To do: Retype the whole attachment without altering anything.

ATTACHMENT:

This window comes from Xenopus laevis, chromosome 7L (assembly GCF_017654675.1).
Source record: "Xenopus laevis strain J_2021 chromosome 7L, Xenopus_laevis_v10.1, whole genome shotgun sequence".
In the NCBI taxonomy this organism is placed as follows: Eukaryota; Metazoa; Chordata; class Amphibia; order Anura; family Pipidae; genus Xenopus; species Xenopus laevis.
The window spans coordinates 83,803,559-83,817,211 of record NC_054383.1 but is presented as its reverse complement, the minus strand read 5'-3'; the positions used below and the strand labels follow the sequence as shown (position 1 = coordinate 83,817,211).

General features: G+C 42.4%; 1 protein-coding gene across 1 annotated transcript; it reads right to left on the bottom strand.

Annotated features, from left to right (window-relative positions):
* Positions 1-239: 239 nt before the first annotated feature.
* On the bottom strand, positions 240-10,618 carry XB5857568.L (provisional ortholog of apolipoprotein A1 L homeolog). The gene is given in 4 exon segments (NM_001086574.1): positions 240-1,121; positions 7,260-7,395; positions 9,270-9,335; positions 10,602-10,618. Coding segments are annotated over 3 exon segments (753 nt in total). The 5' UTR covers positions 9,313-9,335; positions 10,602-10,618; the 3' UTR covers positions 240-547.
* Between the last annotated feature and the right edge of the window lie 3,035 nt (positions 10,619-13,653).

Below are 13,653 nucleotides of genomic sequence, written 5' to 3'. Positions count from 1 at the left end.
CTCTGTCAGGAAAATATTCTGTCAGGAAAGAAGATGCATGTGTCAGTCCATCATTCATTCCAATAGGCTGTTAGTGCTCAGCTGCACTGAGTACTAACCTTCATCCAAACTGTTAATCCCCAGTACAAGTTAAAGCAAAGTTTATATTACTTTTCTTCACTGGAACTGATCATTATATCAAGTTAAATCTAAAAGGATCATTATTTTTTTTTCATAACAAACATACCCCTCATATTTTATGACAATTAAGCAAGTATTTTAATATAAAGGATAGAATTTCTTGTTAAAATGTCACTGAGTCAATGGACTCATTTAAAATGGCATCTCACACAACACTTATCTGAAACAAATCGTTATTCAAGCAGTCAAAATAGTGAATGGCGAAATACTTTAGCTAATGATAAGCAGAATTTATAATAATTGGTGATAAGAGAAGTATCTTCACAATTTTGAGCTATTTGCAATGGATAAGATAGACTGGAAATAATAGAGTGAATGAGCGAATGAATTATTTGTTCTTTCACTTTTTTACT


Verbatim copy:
This window comes from Xenopus laevis, chromosome 7L (assembly GCF_017654675.1).
Source record: "Xenopus laevis strain J_2021 chromosome 7L, Xenopus_laevis_v10.1, whole genome shotgun sequence".
In the NCBI taxonomy this organism is placed as follows: Eukaryota; Metazoa; Chordata; class Amphibia; order Anura; family Pipidae; genus Xenopus; species Xenopus laevis.
The window spans coordinates 83,803,559-83,817,211 of record NC_054383.1 but is presented as its reverse complement, the minus strand read 5'-3'; the positions used below and the strand labels follow the sequence as shown (position 1 = coordinate 83,817,211).

General features: G+C 42.4%; 1 protein-coding gene across 1 annotated transcript; it reads right to left on the bottom strand.

Annotated features, from left to right (window-relative positions):
* Positions 1-239: 239 nt before the first annotated feature.
* On the bottom strand, positions 240-10,618 carry XB5857568.L (provisional ortholog of apolipoprotein A1 L homeolog). The gene is given in 4 exon segments (NM_001086574.1): positions 240-1,121; positions 7,260-7,395; positions 9,270-9,335; positions 10,602-10,618. Coding segments are annotated over 3 exon segments (753 nt in total). The 5' UTR covers positions 9,313-9,335; positions 10,602-10,618; the 3' UTR covers positions 240-547.
* Between the last annotated feature and the right edge of the window lie 3,035 nt (positions 10,619-13,653).

Below are 13,653 nucleotides of genomic sequence, written 5' to 3'. Positions count from 1 at the left end.
CTCTGTCAGGAAAATATTCTGTCAGGAAAGAAGATGCATGTGTCAGTCCATCATTCATTCCAATAGGCTGTTAGTGCTCAGCTGCACTGAGTACTAACCTTCATCCAAACTGTTAATCCCCAGTACAAGTTAAAGCAAAGTTTATATTACTTTTCTTCACTGGAACTGATCATTATATCAAGTTAAATCTAAAAGGATCATTATTTTTTTTTCATAACAAACATACCCCTCATATTTTATGACAATTAAGCAAGTATTTTAATATAAAGGATAGAATTTCTTGTTAAAATGTCACTGAGTCAATGGACTCATTTAAAATGGCATCTCACACAACACTTATCTGAAACAAATCGTTATTCAAGCAGTCAAAATAGTGAATGGCGAAATACTTTAGCTAATGATAAGCAGAATTTATAATAATTGGTGATAAGAGAAGTATCTTCACAATTTTGAGCTATTTGCAATGGATAAGATAGACTGGAAATAATAGAGTGAATGAGCGAATGAATTATTTGTTCTTTCACTTTTTTACT